I would recommend being careful to get a wool that won’t pill. I’ve heard that Debbie Bliss Cashmerino doesn’t pill easily, and I’m sure there are others.


  5. I have been following your blog for a long time and I love it! I have been knitting for years and it is one of my favorite hobbies – if you are just getting started the book Stitch ‘n Bitch by Debbie Stoller is a great getting started book. I hope you make your pillows! :)


  6. Just to clarify. All the above photos are hand knit and a few are backed with fabric.

    But you could use an old sweater and back it with fabric too!


  7. Oh duh, I just realized: I bet most of these pillows are made from old, cut-up sweaters on hand or found at the thrift store. That’s a really nice project and a good way to re-use old sweaters that have a stain or holes.


  8. So cute! I like the one on your sister’s chair the best.

    Knitting a cable is less difficult than it looks. My cable knit hat was going splendidly — until I got to a mistake in the pattern. A year later, I got the corrected pattern but by then had no idea where I was in the instructions. Never finished.

    Some of these look like cut and sew (they buy the knit fabric as yardage, then cut and sew the pillow).

    There is no shame in buying one! You can’t make everything.


  9. oh Katy! I think you just answered a dilemma for me. I bought some wool that comes from my husband’s family’s region of France and was thinking of making it into a pillow but just couldn’t get started. The wool is a bit rough so I don’t want to make a wearable item out of it. But this little size is just perfect! And I could make another to gift to his grandparents. That’s what I’ll do! :)

    You’ve gotten some great suggestions already about knitting/DIY/or buying but I think what ever you choose, go with real wool/fiber. The synthetic stuff always looks bedraggled within minutes.


  10. get an old fab cashmere cabled sweater and remake it into a pillow cover! xo nina (your sis’s friend)


  11. my mind went to thrifting sweaters and sewing, too. in your part of the world nice sweaters might not pop up at thrift stores the same way they do here, people probably hang on to them!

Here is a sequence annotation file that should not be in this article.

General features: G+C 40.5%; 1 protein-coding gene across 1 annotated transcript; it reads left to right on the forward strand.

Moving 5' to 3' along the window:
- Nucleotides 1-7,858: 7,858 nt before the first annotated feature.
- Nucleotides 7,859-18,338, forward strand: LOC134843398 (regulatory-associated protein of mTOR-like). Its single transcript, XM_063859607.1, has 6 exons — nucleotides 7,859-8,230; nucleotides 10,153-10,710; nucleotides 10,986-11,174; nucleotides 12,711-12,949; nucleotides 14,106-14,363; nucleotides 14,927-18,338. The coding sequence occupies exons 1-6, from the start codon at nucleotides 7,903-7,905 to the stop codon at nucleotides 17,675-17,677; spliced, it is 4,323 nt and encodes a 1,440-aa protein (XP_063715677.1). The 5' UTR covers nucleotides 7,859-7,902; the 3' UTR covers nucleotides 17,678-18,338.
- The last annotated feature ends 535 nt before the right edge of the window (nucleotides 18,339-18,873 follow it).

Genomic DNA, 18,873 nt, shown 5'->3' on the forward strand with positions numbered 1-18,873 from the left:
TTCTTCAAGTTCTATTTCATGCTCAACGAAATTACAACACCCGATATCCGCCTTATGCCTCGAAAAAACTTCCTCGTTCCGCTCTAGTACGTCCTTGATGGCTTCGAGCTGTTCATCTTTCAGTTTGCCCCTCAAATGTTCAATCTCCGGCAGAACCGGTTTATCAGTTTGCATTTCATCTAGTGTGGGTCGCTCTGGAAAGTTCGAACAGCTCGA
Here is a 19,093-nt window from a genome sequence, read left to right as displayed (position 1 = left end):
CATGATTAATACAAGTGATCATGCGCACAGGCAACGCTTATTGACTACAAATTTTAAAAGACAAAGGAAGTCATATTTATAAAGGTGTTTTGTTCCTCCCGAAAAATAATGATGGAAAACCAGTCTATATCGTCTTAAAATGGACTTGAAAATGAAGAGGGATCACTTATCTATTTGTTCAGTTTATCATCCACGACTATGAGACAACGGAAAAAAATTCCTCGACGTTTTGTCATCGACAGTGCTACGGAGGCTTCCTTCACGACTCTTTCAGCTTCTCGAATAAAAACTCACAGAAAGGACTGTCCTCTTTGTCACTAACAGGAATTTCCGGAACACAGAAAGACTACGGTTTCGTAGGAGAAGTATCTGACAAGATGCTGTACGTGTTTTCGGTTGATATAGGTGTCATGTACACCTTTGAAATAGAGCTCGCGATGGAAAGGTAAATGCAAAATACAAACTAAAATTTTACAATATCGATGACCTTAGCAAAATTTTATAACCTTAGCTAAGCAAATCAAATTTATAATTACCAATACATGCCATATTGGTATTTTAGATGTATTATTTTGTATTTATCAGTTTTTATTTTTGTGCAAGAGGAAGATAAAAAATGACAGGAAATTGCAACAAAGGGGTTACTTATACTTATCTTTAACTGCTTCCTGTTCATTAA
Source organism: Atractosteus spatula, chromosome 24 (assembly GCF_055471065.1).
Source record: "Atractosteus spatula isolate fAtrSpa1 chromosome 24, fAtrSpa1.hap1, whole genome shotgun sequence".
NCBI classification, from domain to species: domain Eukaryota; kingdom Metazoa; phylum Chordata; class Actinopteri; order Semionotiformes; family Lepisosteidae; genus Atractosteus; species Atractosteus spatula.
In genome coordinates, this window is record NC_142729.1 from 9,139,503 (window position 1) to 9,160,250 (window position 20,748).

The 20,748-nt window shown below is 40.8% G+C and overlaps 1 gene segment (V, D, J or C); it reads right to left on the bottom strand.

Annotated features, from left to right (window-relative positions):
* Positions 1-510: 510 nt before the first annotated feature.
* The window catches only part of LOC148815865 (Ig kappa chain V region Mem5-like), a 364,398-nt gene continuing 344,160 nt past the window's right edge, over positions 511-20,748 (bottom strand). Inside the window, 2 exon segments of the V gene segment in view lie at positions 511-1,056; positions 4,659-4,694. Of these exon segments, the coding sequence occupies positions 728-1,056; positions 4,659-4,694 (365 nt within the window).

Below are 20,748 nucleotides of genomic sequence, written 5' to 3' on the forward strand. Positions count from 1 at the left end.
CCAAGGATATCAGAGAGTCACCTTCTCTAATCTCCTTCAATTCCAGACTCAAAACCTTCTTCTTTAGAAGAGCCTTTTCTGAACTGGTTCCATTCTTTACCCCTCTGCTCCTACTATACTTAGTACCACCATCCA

12. Ever thought about upcycling and buying a used Aran sweater from a thrift store and sewing it to a fabric back? Tres chic and environmental too.

    I am also in the market for new pillows and want to use up my handspun. I am looking into rug punching for that. Thought a nice shillouette of a horse would look great.

    Thanks for all the great pics and inspiration.


  13. Evencleveland,

    lol, I know. The yarn adds up quick and then your standing at the yarn store register when the total makes you’re jaw drops and you think, “um how much is this to buy made?”.

    I guess it all really depends on how much enjoy the process. I have a zillion projects I want to do so I definitely need to weigh the options. I love the process of them but I can’t do them all.

    You should see my basket of half started knitting projects from last year. I need two of me!


  14. I am knit phobic – so I’d be inclined to buy as well. And buying from an artist on Etsy, etc. is the next best feel-good thing to making it yourself!

    Do you know where your sister’s chair is from? I’m sourcing slipcovered furniture – love everything about that chair (including the pillows of course)!


  15. I’m a philistine – I’d buy. Pillows in my house tend to get a lot of wear. For the cost of nice yarn and the time involved, the prices on the options you found seem incredibly reasonable.


  16. I love the idea of making them, but I also know that it really is alot of work.

    That gray one on your sisters chair is just beautiful!


  17. Oh, make your own! Definitely! I’m sure you know this, but Swans Island sells yarn. Seed Stitch in Salem carries it, as well as the shop in Beverly Farms.

    It looks like you are using small needles on your garter stitch pillows – choose a cable that you can knit up on larger needles and it will go a LOT faster.